How Much Garbage Does Your Family Make in a Week?

Americans make 200 million tons of garbage each year -- how much is your family making? What can your family do to make less garbage?

Lesson Summary
Over a one week period, all family members will save the garbage they make. At the end of one week, the family will sort the week's garbage and determine waste reduction strategies.

Key Concept
Over-packaging, disposable products, uneaten food, and reusing or recycling can all contribute to a family's weekly garbage. Little things such as using durable goods like cloth dish towels rather than paper towels, or recycling aluminum cans, or composting food waste can greatly reduce the amount of garbage that is landfill/incinerator bound and can become part of a daily routine. All family members take responsibility by saving their garbage, analyzing it, and developing ideas on how they can make less garbage as well as begin to be more environmentally conscious shopper.

After completing the waste audit, families will be able to:

  • identify components of their weekly "garbage"
  • recognize that everyone makes garbage and that a little made everyday adds up
  • determine alternatives to making landfill/incinerator bound garbage
  • recognize that a little effort adds up to a big reduction in the amount of garbage made
  • implement waste reduction techniques in their homes

    bathroom scale
    one large plastic trash can with a tight fitting lid for collecting food, food contaminated paper, and wet paper waste
    one large trash can for all the dry "garbage"
    one small plastic bag for each family member
    gloves for one adult


    1. Have all family members make a prediction about how much garbage your family makes in a week.
    2. All family members need to be briefed on the rules of the week-long garbage collection. Everything that would normally be thrown away is saved and taken home. This includes any food that may normally be put in sink garbage disposals. Kleenex and toilet paper should not be collected because of sanitary reasons.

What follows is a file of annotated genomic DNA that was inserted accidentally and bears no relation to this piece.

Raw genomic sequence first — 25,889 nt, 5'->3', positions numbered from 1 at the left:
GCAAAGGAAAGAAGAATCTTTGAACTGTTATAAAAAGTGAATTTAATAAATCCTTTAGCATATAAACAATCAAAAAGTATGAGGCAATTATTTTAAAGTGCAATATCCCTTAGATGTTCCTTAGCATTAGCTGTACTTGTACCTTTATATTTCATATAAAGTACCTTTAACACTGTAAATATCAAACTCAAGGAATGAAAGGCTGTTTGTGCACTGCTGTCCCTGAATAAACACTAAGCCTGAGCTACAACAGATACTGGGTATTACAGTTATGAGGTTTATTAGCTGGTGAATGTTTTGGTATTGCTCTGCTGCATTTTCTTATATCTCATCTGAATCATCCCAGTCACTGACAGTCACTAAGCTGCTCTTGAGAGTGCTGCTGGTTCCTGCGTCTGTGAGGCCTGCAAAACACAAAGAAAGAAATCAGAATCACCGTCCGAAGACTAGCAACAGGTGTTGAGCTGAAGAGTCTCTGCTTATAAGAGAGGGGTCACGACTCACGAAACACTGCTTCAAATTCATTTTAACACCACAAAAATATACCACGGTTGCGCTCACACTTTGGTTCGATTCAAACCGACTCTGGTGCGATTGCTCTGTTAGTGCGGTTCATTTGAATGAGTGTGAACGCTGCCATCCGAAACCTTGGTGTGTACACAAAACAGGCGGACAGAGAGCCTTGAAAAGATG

3. Each family member will carry a small plastic bag to save his or her garbage when away from home.
    4. At the end of each day, family members will empty their individual bags into either the dry garbage can or food waste (wet) garbage can.
    5. After one week, have one family member stand on the bathroom scale and record his or her weight. Next have the same person stand on the scale holding the dry garbage can. Record the weight. Subtract the amounts to get the amount of dry garbage your family made in one week.
    6. Repeat the process with the wet garbage can. Record the weight of the wet garbage for one week.
    7. Add the dry garbage weight and the wet garbage weight. This is the total amount of garbage made in one week by your family.
    8. Smell the two cans. How do they smell? Is one particularly smelly? Which one? Why?
    9. Have an adult family member use gloves to sort through the dry garbage. Are there things that should not have been bought in the first place (for example, items with excess packaging or disposable items)? What alternatives are there to using these products? How much of a difference would it have made to the amount of garbage your family generated if these products had not been used?
    10. Are there things that could be reused. Remove those things and decide how you will reuse. Re-weight the dry garbage can. What's the difference?
    11. Following the rules of your city's recycling program (curbside or drop-off), have the adult take out all the recycleables (could be glass, metals, plastics, paper, cardboard, etc. depending on your recycling program). Now re-weigh the dry garbage can. What is the difference in weight?
    12. Compare the original weight of the dry garbage can with the weight after removing items to be reused or recycled. How much of a difference did this make?
    13. Take a look at the wet waste. How much of it is vegetable or fruit waste? How much garbage could be prevented if you composted?

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